Visitors to my apartment always seem surprised that I have an extensive collection of city, state and country refrigerator magnets. What?! It’s the touch of elegance that every kitchen needs.
Family members often bring me magnets from their travels, but I’ve purchased quite a few myself. I sure wish I could pick up an Austin, Texas, magnet personally by being at the annual South by Southwest (SXSW) festival/conference going on there right now. SXSW started out as a music festival in 1987. In the mid-90s, it expanded to the movie and interactive industries. I’m only interested in the music. Big people are playing there. Lil Wayne was one of them. My fellow New Jersey-ite, Bruce Springsteen, performed and brought out the ’60s rocker who has one of my all-time favorite male voices — Eric Burdon of the Animals. The Los Angeles Times wrote of Springsteen:
“He spoke in warm tones of hearing the message of [Burdon’s] Animals — ‘We gotta get out of this place if it’s the last thing we ever do’ — before declaring that those lyrics embody every song Springsteen has ever written.”
“We gotta get out of this place,” was how I felt during my entire childhood in New Jersey (I was born on Long Island, N.Y., but my parents moved when I was very young.) I never listened to Springsteen then because he kept singing about New Jersey! Why — if I’m depressed because I’m living in New Jersey — do I want to listen to songs about being depressed in New Jersey? (Springsteen mentions my hometown of Mahwah in the opening lines of “Johnny 99“: “Well they closed down the auto plant in Mahwah late that month/ Ralph went out lookin’ for a job but he couldn’t find none.”) I never had that, “I want to hear what I live” mentality. I listened to Adam Ant and Duran Duran so I could imagine I was English.
I left Mahwah in 1985 and only went back to visit my parents. Still, the first dance at my wedding in 2001 was to Bruce’s family-friendly cover of the Tom Waits song, “Jersey Girl.” The lyrics include, “But nothing matters in this whole wide world/when you’re in love with a Jersey girl.” I found it amusing. It’s not like I ever denied I grew up in New Jersey. Plus, I figured “Jersey Girl” wasn’t as expected as “At Last” — at least not at a wedding in Manhattan.
Anyway, who cares about Weezy and the Boss. I want to be in Austin to see my friend, gorgeous rapper Gangsta Boo, perform. So bummed I’m missing it! If you’re there, you need to check her out. At least I’ve gotten to see pictures of her flaunting my jewelry all around town, thanks to Twitter. Here is Boo showing off her custom-made WENDYB by Wendy Brandes YEA HOE rings.
In that photo, she’s with WillPower, who produced “Throw It Up,” the Yelawolf song featuring Eminem and Boo that brought Boo to my attention. Do you see how she threw my hashtag ring on her pinky finger in front of the YEA HOE set? If you tweet #YEAHOE, Boo will see your tweet for sure. And if you’re a Boo or Yela fan, you can get your own YEA HOE rings here. They are currently in production overseas — just a few more weeks and they should be good to go.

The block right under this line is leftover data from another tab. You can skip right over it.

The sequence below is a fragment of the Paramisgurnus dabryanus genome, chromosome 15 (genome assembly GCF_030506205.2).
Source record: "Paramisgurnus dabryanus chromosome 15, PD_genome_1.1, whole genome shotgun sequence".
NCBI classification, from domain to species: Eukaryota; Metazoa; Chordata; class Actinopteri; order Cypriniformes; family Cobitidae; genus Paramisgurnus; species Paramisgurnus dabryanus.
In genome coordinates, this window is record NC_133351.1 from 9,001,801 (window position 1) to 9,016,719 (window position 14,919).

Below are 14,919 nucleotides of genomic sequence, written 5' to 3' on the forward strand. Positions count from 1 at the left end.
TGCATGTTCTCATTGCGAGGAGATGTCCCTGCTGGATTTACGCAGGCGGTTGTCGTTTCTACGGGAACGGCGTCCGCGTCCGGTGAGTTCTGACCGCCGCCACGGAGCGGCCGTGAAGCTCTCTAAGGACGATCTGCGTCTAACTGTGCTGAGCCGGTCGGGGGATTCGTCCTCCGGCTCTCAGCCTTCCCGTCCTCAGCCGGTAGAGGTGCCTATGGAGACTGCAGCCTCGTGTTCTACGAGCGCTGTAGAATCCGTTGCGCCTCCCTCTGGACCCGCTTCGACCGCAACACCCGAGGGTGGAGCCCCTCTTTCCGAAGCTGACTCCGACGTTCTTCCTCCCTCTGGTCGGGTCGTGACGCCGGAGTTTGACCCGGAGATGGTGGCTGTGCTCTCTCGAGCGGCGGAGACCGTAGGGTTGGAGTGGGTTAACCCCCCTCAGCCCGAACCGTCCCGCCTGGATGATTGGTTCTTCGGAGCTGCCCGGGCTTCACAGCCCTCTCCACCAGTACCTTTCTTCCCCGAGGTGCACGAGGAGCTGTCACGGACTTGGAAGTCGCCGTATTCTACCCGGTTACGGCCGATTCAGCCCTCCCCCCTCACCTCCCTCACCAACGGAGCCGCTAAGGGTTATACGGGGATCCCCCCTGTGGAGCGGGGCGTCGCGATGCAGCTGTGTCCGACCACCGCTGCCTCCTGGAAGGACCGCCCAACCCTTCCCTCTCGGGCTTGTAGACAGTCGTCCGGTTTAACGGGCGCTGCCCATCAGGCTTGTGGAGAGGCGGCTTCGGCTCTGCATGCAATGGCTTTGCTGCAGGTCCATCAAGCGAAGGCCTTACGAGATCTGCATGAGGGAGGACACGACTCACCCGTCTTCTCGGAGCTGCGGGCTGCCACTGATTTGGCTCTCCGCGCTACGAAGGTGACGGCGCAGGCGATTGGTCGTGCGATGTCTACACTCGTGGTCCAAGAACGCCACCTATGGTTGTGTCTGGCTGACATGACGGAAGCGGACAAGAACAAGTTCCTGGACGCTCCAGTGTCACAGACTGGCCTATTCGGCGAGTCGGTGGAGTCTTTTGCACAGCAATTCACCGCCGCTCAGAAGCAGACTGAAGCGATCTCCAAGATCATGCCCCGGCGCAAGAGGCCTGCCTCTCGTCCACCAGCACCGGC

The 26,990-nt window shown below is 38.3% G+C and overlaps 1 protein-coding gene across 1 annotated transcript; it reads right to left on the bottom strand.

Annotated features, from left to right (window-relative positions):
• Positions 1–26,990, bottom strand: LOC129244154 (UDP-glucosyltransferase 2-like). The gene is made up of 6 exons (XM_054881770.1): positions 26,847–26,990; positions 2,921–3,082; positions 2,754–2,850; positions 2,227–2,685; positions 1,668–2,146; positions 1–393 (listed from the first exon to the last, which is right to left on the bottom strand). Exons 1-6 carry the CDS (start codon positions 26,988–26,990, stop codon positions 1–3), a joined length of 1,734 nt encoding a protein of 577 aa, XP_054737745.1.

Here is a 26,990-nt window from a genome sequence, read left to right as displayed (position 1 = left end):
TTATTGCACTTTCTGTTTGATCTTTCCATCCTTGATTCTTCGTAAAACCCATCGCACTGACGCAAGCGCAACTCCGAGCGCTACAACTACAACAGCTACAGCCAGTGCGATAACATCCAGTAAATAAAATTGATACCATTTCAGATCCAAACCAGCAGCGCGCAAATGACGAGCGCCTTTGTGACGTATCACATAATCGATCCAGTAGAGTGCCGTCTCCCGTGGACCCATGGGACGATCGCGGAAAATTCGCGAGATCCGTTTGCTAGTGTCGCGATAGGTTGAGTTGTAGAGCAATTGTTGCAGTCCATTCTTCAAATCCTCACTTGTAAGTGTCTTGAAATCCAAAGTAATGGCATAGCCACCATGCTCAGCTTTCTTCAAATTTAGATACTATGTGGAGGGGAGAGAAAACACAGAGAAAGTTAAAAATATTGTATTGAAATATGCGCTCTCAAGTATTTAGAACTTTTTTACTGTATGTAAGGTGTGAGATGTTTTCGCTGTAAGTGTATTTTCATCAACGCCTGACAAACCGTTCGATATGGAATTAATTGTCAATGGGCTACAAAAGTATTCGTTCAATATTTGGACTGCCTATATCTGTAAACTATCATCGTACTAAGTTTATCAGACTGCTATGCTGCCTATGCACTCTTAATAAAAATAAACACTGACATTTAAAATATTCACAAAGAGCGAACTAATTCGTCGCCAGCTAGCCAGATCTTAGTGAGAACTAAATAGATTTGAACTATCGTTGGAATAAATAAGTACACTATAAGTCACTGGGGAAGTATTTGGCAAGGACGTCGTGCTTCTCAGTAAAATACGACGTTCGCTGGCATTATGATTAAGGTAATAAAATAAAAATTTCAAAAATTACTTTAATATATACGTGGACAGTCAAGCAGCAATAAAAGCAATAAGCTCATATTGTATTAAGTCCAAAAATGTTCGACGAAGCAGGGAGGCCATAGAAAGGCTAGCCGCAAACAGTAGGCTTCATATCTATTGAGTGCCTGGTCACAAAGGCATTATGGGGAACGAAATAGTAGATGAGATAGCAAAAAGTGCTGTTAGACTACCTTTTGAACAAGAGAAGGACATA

Boo has some new music out. Here’s her (not safe for work) song “Gun Sprung.”
This mixtape is a follow-up to Speakerfoxxx’s debut, Dope Boy Anthems. That mixtape featured songs that Foxxx says “defined an era for me growing up in Atlanta that not only pushed me to pursue DJing but also largely influenced me to be who I am today.” I always appreciate getting a little history with my entertainment. Dopegirl has more female voices, as you might have guessed, including Boo’s song “Pretty Pussy Lips,” featuring Coco Brown. That song title reminds me that I really, really need to get Boo to New York so I can invite some of my most conservative friends to dinner with us. It will be fun to expand their musical horizons. I just mean conversation-wise; I’m not going to make Boo literally sing for her supper. But I’ve sat through classical performances that aren’t exactly my “cup of fur,” as the character of Diane on Cheers once said of surrealist humor. Turnabout is fair play.
Finally, a new name for you to know is Dillon Cooper. He’s about to blow up big and as soon as he does, you’re going to want to say to people in a jaded way, “Oh, yeah, I’ve been following him since Day One.” He’s the 19-year-old son of my friend Debra — she of the crazy-jacket purchase and Jay-Z/Kanye West concert. Dillon is slightly younger than my stepson. In 2005, Debra and I took the boys to their first concert: Velvet Revolver at Jones Beach. I got great seats thanks to a silent auction fundraiser for Dillon’s school. Both boys were amazed by the volume and somewhat alarmed by the ringing in their ears after the show, but they must have liked it because both are studying guitar in college. My stepson is at Northwestern University in Evanston, Ill., and Dillon is at Berklee College of Music in Boston. (Money from Jay-Z’s Shawn Carter Foundation helped pay for Dillon’s books at Berklee College.)
Dillon is also a rapper. As of this writing, the video for his songs “Shadows” has been viewed more than 16,000 times on YouTube, helped by a tweet from well-known rapper Jadakiss. The Fresh Heir blog compared that to 2011, when Kanye West tweeted about young Tyler, the Creator, who went on to win Best New Artist at the MTV Video Music Awards. Dillon calls himself and his crew R.A.D. — Ridiculous and Driven. I believe it and expect great things from him.